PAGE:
By Romain Keppenne:
As the legal tech industry is growing at a steady pace in Europe and in the world in general since a few years now, more and more sectors of the economy currently start facing the consequences of this new industry on their own activity. As Europe is not as much of a uniformized market for the entering legal tech actors, it is clear that the emergence of a massive actor able to act as a regional superpower in the legal tech industry will not arise rapidly, if it ever does : the disruption meant by the legal automation startups in Europe will follow much more of a local rather than regional trend in its development. Indeed, although European law creates some kind of a legal uniformity across the EU, the vast majority of today’s real estate services are directly regulated by national entities and still under the direct influence of national legal norms.
As it happens, real estate regulations are directly supervised by national politics and won’t see the sudden arrival of major EU legal tech actors. However, it is interesting to ask ourselves wether or not the current companies of the real estate sector will be deeply affected by the upcoming legal tech expansion. Will legal tech destroy jobs in rental agencies? Will it disrupt the current state and shape of the market in the long run? To answer those questions, we first have to ask ourselves what type of services legal tech actors can provide to the real estate sector. To what extent is the offer made by the legal automation technologies directly linked with core activities of the housing and rental.
Innovation does not mean disruption, and legal technology can also be a totally non-disruptive process, creating new business opportunities rather than simply destroying other actors’ storefront and invading their sector in order to replace them. It seems that legal tech, on the contrary, can be an opportunity to shape brand new business opportunities and services. To explore how a non-disruptive legal tech is conceivable, there is no better way than to dwell for a while on a precise startup that has used legal automation not to weaken competitors, but to explore new ways of getting into business.
LeBonBail : A casestudy of non-disruption & added value
LeBonBail is a Brussels based startup born in 2015 and operating both in France and Belgium. It is providing a key niche product to its users : a fully law abiding lease agreement that can be directly drafted online and takes into account all the specificities of the latest real estate regulations. The service is fully free for private individuals, that is to say lessors willing to draft and manage their lease agreement 100% online. It is a good example of a legal tech actor that does not seek to be disruptive, simply because it doesn’t need to be so.
In that precise case, legal automation is a non-disruptive activity that creates new business opportunities. Indeed, providing a value-added and free service, the startup is then able to build an original business model : the customer is attracted to the website by the free legal service provided, and is then proposed a whole set of subsidiary services connected to the core product of the website : insurances, moving services, credit and banking services, furniture rental… All these links lead to affiliate partners ready to pay for the business opportunity they are provided with by this virtually free online presence. Put differently, LeBonBail is basically selling a storefront rather than a legal automation service. The startup generates most of its turnover that way.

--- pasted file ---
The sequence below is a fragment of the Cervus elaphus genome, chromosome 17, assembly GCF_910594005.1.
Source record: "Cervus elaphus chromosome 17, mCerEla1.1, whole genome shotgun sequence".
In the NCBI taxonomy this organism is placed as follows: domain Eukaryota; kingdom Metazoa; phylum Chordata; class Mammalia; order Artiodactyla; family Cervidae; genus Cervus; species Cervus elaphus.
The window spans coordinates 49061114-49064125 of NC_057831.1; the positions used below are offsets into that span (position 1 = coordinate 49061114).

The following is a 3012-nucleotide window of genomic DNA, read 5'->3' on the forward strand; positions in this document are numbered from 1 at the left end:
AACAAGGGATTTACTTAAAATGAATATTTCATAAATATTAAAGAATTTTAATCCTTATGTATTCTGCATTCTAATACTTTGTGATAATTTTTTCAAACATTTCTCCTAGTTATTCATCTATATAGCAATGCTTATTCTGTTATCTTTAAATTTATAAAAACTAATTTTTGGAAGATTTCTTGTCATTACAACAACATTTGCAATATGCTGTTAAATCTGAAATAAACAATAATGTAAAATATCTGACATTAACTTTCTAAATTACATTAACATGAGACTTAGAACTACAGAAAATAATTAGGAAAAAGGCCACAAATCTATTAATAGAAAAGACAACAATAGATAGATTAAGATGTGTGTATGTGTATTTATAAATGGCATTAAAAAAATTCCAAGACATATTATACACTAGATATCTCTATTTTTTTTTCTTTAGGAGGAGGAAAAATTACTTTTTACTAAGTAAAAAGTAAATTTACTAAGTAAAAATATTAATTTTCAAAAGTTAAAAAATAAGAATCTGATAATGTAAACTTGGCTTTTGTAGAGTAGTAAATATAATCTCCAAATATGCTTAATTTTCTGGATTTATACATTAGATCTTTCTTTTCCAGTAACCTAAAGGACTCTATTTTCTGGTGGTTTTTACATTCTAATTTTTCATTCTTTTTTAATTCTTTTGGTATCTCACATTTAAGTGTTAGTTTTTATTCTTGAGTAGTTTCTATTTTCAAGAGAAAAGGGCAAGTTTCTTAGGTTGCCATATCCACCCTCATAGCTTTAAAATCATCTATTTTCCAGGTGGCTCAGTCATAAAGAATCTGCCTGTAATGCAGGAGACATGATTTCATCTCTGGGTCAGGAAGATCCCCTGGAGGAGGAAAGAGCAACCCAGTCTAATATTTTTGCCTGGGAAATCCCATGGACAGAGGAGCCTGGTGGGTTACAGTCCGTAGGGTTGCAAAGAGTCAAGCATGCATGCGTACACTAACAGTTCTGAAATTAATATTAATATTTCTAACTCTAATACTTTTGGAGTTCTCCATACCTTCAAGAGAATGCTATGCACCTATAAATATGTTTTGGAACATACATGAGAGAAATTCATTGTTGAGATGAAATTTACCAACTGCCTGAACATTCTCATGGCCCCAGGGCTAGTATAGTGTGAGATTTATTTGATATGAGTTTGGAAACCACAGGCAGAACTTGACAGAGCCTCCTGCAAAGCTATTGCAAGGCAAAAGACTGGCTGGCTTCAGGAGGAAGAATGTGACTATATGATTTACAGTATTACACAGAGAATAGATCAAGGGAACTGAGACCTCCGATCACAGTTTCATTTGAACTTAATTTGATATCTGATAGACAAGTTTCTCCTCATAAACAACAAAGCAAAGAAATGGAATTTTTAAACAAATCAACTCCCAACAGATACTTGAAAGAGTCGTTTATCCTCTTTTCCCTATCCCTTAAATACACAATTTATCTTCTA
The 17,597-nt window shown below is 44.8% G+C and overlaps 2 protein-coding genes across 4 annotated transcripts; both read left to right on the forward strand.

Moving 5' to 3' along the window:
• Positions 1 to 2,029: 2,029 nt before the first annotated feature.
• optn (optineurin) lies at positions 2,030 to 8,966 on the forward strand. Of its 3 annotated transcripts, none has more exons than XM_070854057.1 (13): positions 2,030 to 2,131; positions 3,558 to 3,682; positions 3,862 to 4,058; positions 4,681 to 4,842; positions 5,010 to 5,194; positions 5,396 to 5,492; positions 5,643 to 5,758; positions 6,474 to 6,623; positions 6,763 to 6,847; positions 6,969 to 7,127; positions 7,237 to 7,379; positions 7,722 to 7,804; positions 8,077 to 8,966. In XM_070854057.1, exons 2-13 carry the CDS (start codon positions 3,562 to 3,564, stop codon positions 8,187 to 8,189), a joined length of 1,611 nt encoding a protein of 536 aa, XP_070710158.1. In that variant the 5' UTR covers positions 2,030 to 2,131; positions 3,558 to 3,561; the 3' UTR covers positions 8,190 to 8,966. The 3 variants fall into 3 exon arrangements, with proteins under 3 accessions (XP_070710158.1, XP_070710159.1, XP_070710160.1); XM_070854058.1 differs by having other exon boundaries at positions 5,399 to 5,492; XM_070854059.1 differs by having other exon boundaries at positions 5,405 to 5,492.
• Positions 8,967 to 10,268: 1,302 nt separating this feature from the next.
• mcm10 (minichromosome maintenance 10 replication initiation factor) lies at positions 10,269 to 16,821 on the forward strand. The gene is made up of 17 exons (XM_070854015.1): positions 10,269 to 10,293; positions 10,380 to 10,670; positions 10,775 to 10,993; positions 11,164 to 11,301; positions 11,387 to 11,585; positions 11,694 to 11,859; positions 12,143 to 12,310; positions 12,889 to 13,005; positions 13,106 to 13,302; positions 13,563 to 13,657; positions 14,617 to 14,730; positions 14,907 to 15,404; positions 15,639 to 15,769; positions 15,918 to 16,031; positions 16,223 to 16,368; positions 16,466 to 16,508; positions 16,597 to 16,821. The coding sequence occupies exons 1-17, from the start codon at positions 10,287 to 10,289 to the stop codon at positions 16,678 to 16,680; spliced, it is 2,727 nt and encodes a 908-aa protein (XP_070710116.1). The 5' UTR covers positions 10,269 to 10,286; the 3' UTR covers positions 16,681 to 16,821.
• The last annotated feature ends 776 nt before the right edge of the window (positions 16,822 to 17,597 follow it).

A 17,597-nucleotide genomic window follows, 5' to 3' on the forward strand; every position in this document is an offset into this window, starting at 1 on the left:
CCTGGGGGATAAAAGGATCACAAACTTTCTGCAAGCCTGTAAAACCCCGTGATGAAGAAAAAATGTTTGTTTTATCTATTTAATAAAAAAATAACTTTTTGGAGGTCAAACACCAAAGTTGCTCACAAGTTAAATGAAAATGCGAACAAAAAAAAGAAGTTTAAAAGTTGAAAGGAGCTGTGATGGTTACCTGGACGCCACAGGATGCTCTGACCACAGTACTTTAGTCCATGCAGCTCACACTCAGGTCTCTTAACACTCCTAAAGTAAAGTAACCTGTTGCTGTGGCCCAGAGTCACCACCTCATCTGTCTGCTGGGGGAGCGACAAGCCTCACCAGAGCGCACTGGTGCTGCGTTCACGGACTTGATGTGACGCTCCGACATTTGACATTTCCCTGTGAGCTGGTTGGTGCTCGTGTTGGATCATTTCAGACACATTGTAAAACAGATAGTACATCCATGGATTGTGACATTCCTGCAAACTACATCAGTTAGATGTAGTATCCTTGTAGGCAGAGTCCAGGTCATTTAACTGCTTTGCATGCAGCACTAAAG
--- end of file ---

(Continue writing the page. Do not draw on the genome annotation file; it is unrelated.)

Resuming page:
Moreover, the legal dimension of the real estate sector, although important, is not at the very center the traditional actors’ value proposition. A legal tech service such as LeBonBail therefore won’t hurt the actors it first seemed to be disrupting.
Indeed, it is not a disruptive service : no one is ready to pay for a lawyer or a real estate agent for such a basic and ordinary service as the drafting of a lease agreement. And yet, national legislation makes the rental process more and more difficult, resluting in a paradoxical situation : no one is ready to pay for a simple service, and yet is able to properly draft a fully law-abiding contract. Put differently, it is the perfect opportunity to get into
Conclusions : About disruption and the legal tech industry
This case study shows that legal tech does not necessarily have to be disruptive in order to get into business. Some services will find their way and shape some niche businesses that could not exist previously given the technological situation. Legal automation services still require a lot of capital in order to be developed and fully implemented : this means that the new entrants growing on the European market will first spend a lot of time creating rather basic and highly specific services on their given national stage. Their strategy will therefore be to turn into plugins and white label services before acquiring the necessary capital to turn into massive actors providing complex automation services. Legal tech startups are able to create their own environment around their service and to act as online platforms : for example, LeBonBail is a customer provider for other services before it actually is a legal tech service. Or to be more precise, LeBonBail has two storefronts and has based its business model on their complementarity. When the value proposition is strong but not strong enough to offer a product that can be sold as it is, alternative business models can be organized to improve the positionning of the startup. This evolution pattern will leave time to traditional legal actors in the EU to review their current business model and make the necessary cuts to face the legal tech transformations that lie ahead of them.